Welcome to Reading Lists, comprehensive book guides from the Strategist designed to make you an expert (or at least a fascinating dinner-party companion) in hyperspecific or newsworthy topics. This week: a selection of books about the opioid crisis.
Last month, two books that each shed light on America’s ever-widening opioid epidemic were published: Dopesick, by journalist Beth Macy, which provides a scrupulously reported explanation of the drug’s history, the influence of corporate greed on the drug’s proliferation, and interviews with addicts and their families. The second was Cherry, a novel that tells the story of an Army medic turned heroin addict turned bank robber in Cleveland, Ohio.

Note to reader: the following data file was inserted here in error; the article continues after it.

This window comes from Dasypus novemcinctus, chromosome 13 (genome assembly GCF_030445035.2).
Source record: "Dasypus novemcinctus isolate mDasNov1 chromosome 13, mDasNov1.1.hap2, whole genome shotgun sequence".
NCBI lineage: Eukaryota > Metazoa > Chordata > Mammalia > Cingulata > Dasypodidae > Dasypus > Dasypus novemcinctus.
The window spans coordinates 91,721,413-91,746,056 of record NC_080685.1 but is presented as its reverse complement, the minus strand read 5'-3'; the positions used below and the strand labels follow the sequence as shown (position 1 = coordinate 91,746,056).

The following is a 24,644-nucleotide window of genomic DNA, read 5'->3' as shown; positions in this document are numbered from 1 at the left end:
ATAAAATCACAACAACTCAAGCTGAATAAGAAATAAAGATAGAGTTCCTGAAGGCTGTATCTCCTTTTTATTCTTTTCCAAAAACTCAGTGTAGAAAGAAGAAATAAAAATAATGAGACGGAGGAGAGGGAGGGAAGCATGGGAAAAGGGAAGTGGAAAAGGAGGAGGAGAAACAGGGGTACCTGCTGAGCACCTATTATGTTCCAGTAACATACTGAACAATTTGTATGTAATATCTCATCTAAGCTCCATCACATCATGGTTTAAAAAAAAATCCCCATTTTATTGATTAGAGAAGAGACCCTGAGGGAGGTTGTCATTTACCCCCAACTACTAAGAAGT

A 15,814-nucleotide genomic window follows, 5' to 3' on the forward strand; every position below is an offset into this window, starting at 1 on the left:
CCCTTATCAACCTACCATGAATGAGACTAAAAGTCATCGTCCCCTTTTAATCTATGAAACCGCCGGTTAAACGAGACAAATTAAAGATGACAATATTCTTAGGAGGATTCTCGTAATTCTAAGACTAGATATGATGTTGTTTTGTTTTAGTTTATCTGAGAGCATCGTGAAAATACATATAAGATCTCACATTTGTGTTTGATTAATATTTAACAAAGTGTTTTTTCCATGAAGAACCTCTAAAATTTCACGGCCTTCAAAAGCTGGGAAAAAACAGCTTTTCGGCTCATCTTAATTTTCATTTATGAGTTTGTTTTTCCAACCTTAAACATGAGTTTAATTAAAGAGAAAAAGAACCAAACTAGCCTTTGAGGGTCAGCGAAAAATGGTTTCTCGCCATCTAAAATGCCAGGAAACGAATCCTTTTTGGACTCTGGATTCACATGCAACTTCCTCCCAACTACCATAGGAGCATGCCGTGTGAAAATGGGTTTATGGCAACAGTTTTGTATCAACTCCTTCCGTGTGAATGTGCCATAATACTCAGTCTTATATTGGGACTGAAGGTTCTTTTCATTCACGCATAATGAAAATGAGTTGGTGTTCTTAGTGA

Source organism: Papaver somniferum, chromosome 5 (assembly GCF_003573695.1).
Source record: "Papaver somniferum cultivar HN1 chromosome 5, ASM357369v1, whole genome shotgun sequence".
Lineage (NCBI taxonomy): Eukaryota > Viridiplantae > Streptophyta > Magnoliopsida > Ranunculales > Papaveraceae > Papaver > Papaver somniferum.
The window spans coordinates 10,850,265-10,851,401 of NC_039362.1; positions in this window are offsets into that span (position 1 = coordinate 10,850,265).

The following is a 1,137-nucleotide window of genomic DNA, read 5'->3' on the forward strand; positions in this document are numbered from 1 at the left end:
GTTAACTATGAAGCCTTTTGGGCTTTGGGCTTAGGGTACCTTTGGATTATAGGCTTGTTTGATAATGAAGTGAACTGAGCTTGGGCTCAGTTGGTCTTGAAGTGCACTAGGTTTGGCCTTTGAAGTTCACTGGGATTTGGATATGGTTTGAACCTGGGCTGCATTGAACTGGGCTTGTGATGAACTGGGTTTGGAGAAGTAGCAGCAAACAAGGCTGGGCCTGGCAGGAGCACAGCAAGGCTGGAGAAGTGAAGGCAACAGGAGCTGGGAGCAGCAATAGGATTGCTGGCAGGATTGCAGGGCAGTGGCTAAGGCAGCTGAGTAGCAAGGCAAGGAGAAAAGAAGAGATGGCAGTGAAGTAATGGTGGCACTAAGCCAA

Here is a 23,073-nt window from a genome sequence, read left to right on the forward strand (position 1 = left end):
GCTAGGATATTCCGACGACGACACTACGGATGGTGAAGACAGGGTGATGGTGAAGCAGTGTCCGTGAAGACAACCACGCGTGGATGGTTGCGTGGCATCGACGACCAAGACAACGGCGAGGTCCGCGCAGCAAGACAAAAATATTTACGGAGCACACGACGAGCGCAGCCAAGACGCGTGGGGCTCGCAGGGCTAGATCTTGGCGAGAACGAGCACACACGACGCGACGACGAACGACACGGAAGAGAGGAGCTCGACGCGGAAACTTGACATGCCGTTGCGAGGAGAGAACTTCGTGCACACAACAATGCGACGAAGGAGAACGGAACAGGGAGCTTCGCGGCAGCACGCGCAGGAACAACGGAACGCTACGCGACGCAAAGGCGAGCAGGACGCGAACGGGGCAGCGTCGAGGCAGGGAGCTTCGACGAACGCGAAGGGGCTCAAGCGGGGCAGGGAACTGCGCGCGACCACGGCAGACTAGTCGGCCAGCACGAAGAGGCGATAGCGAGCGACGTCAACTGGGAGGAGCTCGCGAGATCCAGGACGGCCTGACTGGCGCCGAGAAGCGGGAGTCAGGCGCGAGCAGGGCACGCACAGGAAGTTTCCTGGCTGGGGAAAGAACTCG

These two new releases are the latest in a new (and distressing) canon of writing about an epidemic — “the epidemic of epidemics,” according to Michael Brumage, executive health director at Charleston Health Department — that is predicted to claim over 500,000 lives in the next ten years. That kind of scale can’t and really shouldn’t be ignored, but it’s obviously not the whole story. To find that out, we polled a variety of experts on the books to read to better understand this crisis. That list includes Robert L. DuPont, president of the Institute for Behavior and Health and author of Chemical Slavery: Understanding Addiction and Stopping the Drug Epidemic; Sam Quinones, author of Dreamland: The True Tale of America’s Opiate Epidemic; Ann Marlowe, author of How to Stop Time: Heroin From A to Z; Maia Szalavitz, author of Unbroken Brain: A Revolutionary New Way of Understanding Addiction; Perri Peltz, the director of HBO’s Warning: This Drug May Kill You; Eve Marson, the director of Dr. Feelgood; and Barry Meier, the Pulitzer Prize–winning author of Pain Killer: An Empire of Deceit and the Origin of America’s Opioid Epidemic. Their replies were remarkably consistent, making this a tighter-than-usual edit of books, all of which were recommended by multiple experts.